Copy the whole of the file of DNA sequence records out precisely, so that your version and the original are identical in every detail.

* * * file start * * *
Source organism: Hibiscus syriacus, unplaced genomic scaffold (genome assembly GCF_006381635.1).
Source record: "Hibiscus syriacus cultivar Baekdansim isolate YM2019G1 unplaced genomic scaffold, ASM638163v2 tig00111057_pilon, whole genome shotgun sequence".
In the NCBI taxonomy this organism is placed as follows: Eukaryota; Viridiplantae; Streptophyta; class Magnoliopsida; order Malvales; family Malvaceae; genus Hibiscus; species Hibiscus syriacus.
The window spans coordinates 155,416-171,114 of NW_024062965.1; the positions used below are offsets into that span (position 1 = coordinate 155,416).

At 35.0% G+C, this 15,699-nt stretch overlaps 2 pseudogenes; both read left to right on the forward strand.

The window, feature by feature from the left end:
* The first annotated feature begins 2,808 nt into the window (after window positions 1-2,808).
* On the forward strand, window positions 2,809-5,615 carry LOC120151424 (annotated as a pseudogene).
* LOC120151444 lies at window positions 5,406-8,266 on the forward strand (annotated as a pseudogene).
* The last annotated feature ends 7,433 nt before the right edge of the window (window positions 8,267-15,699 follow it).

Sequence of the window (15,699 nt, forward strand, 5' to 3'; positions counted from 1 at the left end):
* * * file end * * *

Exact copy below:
Source organism: Hibiscus syriacus, unplaced genomic scaffold (genome assembly GCF_006381635.1).
Source record: "Hibiscus syriacus cultivar Baekdansim isolate YM2019G1 unplaced genomic scaffold, ASM638163v2 tig00111057_pilon, whole genome shotgun sequence".
In the NCBI taxonomy this organism is placed as follows: Eukaryota; Viridiplantae; Streptophyta; class Magnoliopsida; order Malvales; family Malvaceae; genus Hibiscus; species Hibiscus syriacus.
The window spans coordinates 155,416-171,114 of NW_024062965.1; the positions used below are offsets into that span (position 1 = coordinate 155,416).

At 35.0% G+C, this 15,699-nt stretch overlaps 2 pseudogenes; both read left to right on the forward strand.

The window, feature by feature from the left end:
* The first annotated feature begins 2,808 nt into the window (after window positions 1-2,808).
* On the forward strand, window positions 2,809-5,615 carry LOC120151424 (annotated as a pseudogene).
* LOC120151444 lies at window positions 5,406-8,266 on the forward strand (annotated as a pseudogene).
* The last annotated feature ends 7,433 nt before the right edge of the window (window positions 8,267-15,699 follow it).

Sequence of the window (15,699 nt, forward strand, 5' to 3'; positions counted from 1 at the left end):